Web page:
You're wrong; it's not BS. If it were I would have had to have a job sometime after I was 29 years old; but I didn't. Support and Resistance express very human, understandable reactions of people in the market; they are the temporary opinions of the majority as to what is ":too expensive" or "too cheap". The market consists of people who make decisions to buy and sell. Trend channels are very real.

Fri, 01/10/2014 - 16:54 | Link to Comment Marco
Marco's picture

Congratulations on avoiding the steamroller.

Or depending on the timeframe, congratulations on running with the bulls ... although the times when that could set you up for live are long gone.

Fri, 01/10/2014 - 13:57 | Link to Comment peakaboo
peakaboo's picture

Gold acted perfectly as a hedge again in 2013 - while gold was down by 28%, stocks were up 20%-30%.

Huh?

Still long and strong, but...

Fri, 01/10/2014 - 13:08 | Link to Comment The Wisp
The Wisp's picture

Just Checked my Stash.. Safe &  Sound, and it Looks Valuable to me..

  No One ever Called My Father Stupid, for Buying Gold, & he lived thru The Depression..

& he had a lot of stories to Tell.

Fri, 01/10/2014 - 11:21 | Link to Comment Rising Sun
Rising Sun's picture

the is no such thing as long term  -  it's total horseshit

 

you wanna own gold to feel good?  fine?  feel safer?  fine

 

the smart money buys low and sells high - it's that simple

 

when you buy into a declining market, you are what is referred to as a "bag holder" - holding the bag while the smart money has moved on

Fri, 01/10/2014 - 11:34 | Link to Comment SAT 800
SAT 800's picture

Let's say ten years is "long term". there's no ten years? Ten years from now won't arrive? Gold and Silver perform the savings function of money; which dollars cannot perform as they are subject to constant devaluation, inflation. At the same time Silver, for instance, is performing this savings function, it insures against financial disaster; which is not very interesting until the highly leveraged world wide financial game-world actually has a big hiccup; it's like fire insurance on your house, not very interesting unless it burns down; then all of a sudden it's very interesting.

Fri, 01/10/2014 - 17:05 | Link to Comment Marco
Marco's picture

You're simply speculating on tradition, a long tradition so a relatively save bet ... still a bet though.

Fri, 01/10/2014 - 11:28 | Link to Comment quasimodo
quasimodo's picture

Your bitter then that you bought metals too high? Signed up here a week ago to vent about it?

meh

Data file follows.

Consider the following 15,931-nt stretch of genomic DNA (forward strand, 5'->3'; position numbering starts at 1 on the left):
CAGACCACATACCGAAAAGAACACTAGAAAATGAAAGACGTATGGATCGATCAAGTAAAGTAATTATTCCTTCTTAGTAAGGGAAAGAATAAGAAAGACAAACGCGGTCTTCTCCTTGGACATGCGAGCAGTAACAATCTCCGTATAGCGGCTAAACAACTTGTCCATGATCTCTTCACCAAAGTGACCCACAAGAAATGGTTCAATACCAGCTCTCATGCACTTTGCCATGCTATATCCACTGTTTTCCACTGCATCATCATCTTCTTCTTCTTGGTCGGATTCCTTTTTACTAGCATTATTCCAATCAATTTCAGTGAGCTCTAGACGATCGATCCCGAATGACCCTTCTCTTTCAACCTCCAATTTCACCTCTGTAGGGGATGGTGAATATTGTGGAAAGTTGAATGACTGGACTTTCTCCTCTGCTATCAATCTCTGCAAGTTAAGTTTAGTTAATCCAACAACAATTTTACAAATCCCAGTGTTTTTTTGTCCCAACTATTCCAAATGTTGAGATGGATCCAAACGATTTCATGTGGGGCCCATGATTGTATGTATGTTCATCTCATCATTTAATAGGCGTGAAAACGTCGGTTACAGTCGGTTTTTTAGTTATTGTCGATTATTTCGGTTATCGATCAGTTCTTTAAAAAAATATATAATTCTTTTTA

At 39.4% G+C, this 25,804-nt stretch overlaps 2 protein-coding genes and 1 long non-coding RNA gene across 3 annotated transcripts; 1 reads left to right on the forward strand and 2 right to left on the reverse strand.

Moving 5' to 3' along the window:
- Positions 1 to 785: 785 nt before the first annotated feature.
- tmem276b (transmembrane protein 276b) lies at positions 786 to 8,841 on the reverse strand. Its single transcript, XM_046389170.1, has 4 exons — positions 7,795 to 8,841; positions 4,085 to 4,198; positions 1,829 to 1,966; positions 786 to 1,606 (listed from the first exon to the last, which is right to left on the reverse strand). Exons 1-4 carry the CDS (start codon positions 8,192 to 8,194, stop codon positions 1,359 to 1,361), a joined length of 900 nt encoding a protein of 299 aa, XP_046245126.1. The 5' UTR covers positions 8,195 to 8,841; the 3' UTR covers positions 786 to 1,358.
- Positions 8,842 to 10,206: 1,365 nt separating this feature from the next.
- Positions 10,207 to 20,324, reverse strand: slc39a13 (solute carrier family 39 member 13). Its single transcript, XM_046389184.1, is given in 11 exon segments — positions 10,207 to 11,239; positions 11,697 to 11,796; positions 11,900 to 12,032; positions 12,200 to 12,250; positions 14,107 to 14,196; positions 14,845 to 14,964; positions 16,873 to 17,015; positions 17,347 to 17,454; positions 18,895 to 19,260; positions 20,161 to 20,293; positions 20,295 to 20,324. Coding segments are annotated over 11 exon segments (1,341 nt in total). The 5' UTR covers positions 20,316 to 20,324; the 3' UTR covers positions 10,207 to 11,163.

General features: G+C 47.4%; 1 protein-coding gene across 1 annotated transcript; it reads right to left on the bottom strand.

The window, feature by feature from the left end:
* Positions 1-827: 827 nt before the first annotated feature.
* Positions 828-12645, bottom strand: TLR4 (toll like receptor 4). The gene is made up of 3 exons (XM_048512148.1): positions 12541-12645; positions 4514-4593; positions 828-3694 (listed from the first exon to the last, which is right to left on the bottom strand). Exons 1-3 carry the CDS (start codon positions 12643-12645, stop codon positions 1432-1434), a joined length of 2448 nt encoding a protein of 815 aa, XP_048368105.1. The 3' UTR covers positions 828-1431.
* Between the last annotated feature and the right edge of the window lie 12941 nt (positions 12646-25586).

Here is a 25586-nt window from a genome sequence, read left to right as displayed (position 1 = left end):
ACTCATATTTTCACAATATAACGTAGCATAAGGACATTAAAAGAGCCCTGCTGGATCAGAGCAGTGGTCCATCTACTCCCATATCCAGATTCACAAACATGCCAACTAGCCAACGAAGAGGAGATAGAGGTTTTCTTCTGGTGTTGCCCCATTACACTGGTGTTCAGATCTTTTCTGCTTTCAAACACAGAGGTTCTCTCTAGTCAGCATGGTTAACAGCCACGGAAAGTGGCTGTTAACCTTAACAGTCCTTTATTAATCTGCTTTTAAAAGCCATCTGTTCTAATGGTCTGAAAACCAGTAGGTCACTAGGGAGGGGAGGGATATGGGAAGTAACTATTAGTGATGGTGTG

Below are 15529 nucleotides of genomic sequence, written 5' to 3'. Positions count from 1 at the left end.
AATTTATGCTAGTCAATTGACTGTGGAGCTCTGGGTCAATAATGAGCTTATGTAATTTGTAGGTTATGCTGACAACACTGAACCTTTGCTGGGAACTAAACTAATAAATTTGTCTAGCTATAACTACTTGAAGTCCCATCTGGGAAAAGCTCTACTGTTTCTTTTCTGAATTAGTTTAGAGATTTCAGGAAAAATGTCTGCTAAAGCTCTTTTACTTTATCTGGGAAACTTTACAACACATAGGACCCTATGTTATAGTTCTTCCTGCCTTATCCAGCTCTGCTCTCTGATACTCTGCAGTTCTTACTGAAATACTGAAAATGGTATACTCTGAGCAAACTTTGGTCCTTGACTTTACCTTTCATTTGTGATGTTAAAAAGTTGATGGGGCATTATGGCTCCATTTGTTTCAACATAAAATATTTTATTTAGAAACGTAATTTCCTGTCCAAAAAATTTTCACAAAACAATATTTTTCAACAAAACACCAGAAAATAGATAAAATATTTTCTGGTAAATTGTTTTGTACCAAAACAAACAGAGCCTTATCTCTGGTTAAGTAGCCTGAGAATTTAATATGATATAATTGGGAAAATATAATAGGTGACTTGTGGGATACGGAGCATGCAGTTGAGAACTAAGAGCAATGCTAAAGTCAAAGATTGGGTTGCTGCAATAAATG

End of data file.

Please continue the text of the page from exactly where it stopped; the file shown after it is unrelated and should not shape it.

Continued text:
Fri, 01/10/2014 - 22:54 | Link to Comment DirkDiggler11
DirkDiggler11's picture

Another one of the govt shills that "arrived" on ZH back in Aug / Sept of 2013. It was like a tidal wave of liberal BS that swept across the comments posts on ZH as the number of paid posers on ZH seemed to have quadrupled almost overnight. Can these bastards get a real job ? I wonder if at some point they actually start to believe their own BS, or they actually read the comments from others posted on ZH and they abandon their post on the Obumma express straight to hell..

Fri, 01/10/2014 - 11:21 | Link to Comment esum
esum's picture

in the early 1900's a relative sold a car for $850, took the proceeds and bought gold at $35 and gave it to his son who gave it to his son... that person bought a new car with it in 2013... 

another relative took the proceeds from a similar sale and gave the $850 to his son who spent it but later on gave $850 to his son.. who took the money and bought a bicycle .... 

 

Fri, 01/10/2014 - 15:50 | Link to Comment Lord Koos
Lord Koos's picture

Wow, so they only had to wait 113 years to break even?

Fri, 01/10/2014 - 15:29 | Link to Comment SAT 800
SAT 800's picture

This fact, and similar facts can't be repeated too often. They may be the cause of saving someone and their family from financial ruin. Money has two definitions; a unit of exchange and a store of value. "Dollars", (there really aren't any dollars, they just kept the name as it has a lot of name recognition and approval), work fine as a medium of exchange; but they do not work as a store of value. Silver, on the other hand is a little inconvenient as a medium of exchange; although it functions in this capacity, but it is wonderful as a unit of saving. The Silver quarter I have in my back pocket today will buy a gallon of gasolene, just like the 1960 quarter I had in my back pocket of my jeans when I graduated from high school in 1960. This needs to be meditated on by the normal citizen; who might for instance wish to leave something for his children.

Fri, 01/10/2014 - 10:49 | Link to Comment sketchysystem
sketchysystem's picture

It would be interesting to see the performance of gold, going back to last February, for an investor that bought at the open and sold at 10:30am EST, and another investor who bought at 10:30am EST and Sold at the close.

Fri, 01/10/2014 - 10:14 | Link to Comment fijisailor
fijisailor's picture

Anti gold propaganda is designed to affect the average investor in the West.  It 's working but not in the East.

Fri, 01/10/2014 - 09:59 | Link to Comment Kina
Kina's picture

Is pretty hard to do an analysis of gold and silver whilst very heavy hands are there pushing the price around according to their daily will year after year, regardless of any fundamentals, or what happens to physical gold.

An analysis of gold in the absence of gross manipulation based on the fundamentals of supply and demand that has been going in the physical gold world would be more interesting....and on perpetual fiat dilution as far as the horizon.

 

We saw what happened to gold and silver when there was no hyper concentrated effort to corruptly crush it down day after day....and that had it headed well into the 2,000s.

 

Fri, 01/10/2014 - 11:34 | Link to Comment Deo vindice
Deo vindice's picture

Charts for PM's are pretty much meaningless and have been for a long time.

Buying (or selling) on the basis of mainstream's (traditional) interpretation of charts - where no consideration is given to manipulation - is a fool's game.

Fri, 01/10/2014 - 17:35 | Link to Comment Silveramada
Silveramada's picture

hold your metals and at the end you will be happy you did it...

http://zysites.com/silververitas/

I think BU franklin and $20 saint-gaudens are great deals at these levels<<<<<

Fri, 01/10/2014 - 20:46 | Link to Comment WmMcK
WmMcK's picture

Love the liberty bells, thanks so much!